Being thankful is good for us all!
In Leadership International we have been helping leaders and those they lead to achieve greater effectiveness in business and non-profit organisations over many years. At the same time, they have developed success in their personal and private lives.
One of the keys at the heart of this is the quality of our inner life, where we have emphasised "great attitude", with gratitude as a high-grade energiser.
The science behind the power of gratitude is summarised in this helpful article from Michael Hyatt/Erin Wildermuth.
It is easier to be thankful during Thanksgiving. The name alone inspires a sense of appreciation. Mix that general feeling with turkey, good wine, family, and friends and even the busiest, overworked Americans can find a reason to stop and be thankful. The challenge is maintaining a thankfulness habit throughout the year.
All too often, life gets in the way. Assignments need to be completed, employees need to be managed, and flights need to be caught. Presentations need to be given, equipment needs to be maintained, and reports need to be filed. On top of your more-than-full-time job, daily tasks affiliated with raising children, maintaining relationships, and keeping yourself sane have to somehow fit into your schedule.
It is easy to become so preoccupied with meeting goals and succeeding in life, that we forget to enjoy and appreciate the ride. A thankfulness habit is a natural remedy. Like most habits, it takes time and effort to establish. Recognizing the many benefits of thankfulness is key to prioritizing its development.
Thankfulness will not only make you happier, it will help you to achieve your very real goals. It will strengthen your relationships, help to maintain your health, and ultimately enable you to live a more productive life. You don’t have to take my word for it; the science of thankfulness is well documented. Here are five proven benefits of thankfulness to get you motivated.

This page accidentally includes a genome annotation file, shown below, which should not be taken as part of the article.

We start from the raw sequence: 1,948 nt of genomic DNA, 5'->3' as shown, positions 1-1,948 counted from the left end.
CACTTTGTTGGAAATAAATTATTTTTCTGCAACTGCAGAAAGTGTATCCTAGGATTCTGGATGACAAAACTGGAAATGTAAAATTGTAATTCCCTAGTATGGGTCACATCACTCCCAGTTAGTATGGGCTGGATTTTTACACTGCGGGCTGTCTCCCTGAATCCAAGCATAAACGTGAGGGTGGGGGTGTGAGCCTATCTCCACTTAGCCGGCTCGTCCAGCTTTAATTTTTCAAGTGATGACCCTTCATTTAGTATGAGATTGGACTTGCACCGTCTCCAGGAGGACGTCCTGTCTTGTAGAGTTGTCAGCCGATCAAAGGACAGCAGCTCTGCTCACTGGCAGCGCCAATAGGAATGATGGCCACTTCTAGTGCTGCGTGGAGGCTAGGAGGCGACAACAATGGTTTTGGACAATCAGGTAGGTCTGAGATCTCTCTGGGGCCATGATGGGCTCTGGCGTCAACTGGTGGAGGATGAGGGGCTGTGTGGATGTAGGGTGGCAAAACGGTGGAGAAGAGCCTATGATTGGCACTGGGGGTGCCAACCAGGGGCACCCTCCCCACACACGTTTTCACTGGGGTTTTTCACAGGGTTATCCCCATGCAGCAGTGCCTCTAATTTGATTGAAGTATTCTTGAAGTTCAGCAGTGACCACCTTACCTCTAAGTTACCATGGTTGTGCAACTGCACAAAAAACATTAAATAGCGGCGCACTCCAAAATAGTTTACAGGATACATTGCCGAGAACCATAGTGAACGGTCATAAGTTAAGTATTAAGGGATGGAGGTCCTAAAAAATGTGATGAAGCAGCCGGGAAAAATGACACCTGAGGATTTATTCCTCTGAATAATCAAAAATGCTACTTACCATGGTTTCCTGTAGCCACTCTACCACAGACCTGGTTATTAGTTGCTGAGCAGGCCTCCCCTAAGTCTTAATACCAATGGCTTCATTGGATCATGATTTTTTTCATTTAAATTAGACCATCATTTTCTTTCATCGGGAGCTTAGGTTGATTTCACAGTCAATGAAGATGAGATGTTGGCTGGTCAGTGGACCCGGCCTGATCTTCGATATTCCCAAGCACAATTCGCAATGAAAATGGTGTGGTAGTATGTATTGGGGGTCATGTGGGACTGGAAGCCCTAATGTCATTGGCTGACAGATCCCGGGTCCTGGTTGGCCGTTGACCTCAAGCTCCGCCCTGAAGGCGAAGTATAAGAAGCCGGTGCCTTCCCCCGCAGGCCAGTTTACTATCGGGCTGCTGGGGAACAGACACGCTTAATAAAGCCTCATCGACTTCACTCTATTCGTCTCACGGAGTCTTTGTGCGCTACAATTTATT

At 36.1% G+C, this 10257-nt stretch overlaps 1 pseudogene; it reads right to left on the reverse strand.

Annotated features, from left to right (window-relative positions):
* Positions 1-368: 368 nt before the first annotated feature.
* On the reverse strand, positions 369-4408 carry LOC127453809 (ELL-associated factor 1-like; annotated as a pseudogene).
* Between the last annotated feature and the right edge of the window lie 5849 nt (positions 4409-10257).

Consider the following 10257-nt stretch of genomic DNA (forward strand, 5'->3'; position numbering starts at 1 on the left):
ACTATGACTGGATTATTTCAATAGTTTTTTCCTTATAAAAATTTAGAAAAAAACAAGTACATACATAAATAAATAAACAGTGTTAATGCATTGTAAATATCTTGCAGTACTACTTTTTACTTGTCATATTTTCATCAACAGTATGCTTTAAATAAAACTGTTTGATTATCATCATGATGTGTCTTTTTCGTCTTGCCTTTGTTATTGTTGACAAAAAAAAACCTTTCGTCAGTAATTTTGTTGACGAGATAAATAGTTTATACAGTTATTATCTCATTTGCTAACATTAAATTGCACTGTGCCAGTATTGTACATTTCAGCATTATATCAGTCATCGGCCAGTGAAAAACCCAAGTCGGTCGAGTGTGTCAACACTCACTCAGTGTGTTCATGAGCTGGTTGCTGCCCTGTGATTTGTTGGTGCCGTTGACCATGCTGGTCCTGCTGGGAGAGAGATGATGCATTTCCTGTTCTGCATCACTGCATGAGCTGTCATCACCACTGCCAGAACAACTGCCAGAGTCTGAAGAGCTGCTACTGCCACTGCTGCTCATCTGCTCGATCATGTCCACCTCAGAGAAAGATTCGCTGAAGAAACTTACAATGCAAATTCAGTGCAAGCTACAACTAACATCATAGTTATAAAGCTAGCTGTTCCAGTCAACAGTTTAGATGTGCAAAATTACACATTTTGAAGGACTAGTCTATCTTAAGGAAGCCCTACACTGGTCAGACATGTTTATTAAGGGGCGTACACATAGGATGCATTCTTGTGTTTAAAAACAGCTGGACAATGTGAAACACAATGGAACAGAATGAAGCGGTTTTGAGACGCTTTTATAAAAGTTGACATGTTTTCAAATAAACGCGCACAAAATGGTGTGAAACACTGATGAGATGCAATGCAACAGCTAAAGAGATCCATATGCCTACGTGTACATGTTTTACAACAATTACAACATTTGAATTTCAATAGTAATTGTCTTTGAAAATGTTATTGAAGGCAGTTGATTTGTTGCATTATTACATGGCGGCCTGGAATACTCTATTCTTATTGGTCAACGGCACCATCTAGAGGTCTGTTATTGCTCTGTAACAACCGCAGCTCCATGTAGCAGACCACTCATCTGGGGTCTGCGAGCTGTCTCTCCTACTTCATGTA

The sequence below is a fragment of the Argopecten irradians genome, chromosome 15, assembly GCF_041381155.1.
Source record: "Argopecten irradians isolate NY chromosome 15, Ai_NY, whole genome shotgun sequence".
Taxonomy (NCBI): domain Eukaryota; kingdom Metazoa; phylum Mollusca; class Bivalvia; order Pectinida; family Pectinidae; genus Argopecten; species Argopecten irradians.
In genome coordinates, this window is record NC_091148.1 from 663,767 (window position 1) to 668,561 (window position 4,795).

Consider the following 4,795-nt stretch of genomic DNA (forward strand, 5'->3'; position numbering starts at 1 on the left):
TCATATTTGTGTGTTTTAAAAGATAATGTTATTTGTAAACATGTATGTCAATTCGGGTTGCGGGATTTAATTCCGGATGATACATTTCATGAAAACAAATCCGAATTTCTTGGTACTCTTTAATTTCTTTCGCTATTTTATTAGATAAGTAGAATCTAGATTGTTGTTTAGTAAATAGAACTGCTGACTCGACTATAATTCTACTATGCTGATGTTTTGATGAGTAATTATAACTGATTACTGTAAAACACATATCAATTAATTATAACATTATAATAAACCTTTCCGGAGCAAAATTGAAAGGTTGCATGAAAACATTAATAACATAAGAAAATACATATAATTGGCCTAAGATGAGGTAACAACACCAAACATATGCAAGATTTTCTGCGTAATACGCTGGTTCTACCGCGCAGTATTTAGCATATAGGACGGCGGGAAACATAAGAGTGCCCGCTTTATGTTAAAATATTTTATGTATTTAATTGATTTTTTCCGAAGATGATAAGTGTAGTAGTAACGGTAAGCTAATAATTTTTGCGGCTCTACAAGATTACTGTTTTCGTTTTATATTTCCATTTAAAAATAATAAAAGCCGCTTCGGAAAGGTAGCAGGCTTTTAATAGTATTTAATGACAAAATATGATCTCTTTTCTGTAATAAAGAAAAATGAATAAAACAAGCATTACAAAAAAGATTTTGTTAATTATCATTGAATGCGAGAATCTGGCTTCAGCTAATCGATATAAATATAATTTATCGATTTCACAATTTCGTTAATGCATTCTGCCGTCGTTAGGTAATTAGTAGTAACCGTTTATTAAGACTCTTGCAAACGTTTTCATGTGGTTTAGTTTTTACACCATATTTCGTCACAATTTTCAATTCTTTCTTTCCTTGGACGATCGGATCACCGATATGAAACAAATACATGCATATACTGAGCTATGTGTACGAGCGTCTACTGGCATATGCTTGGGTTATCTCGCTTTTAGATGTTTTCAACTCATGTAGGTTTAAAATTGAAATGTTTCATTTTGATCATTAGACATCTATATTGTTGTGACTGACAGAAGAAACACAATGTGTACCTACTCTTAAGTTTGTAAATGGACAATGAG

1. Thankfulness combats stress The many impacts of stress on our health are still being uncovered. We know it can be bad, but we’re not always sure just how bad. With every study, the severity and extent of this relationship deepen. Stress impacts the gut, decreases activity levels and can lead to irritable bowel syndrome. There is even evidence chronic stress can quicken cancer progression.
The good news is that thankfulness combats stress. According to Carolyn Youssef-Morgan, gratitude is the antidote to work stress. Gratitude has been linked to well being by too many studies to list. Positive reframing is one reason for the connection. When people practice gratitude they are more likely to see the good in challenging situations. They face adversity head-on. They find the silver lining. Positive reframing, and the thankfulness that helps us to achieve it, are powerful tools against stress. When you combat stress, you also avoid accompanying the health consequences.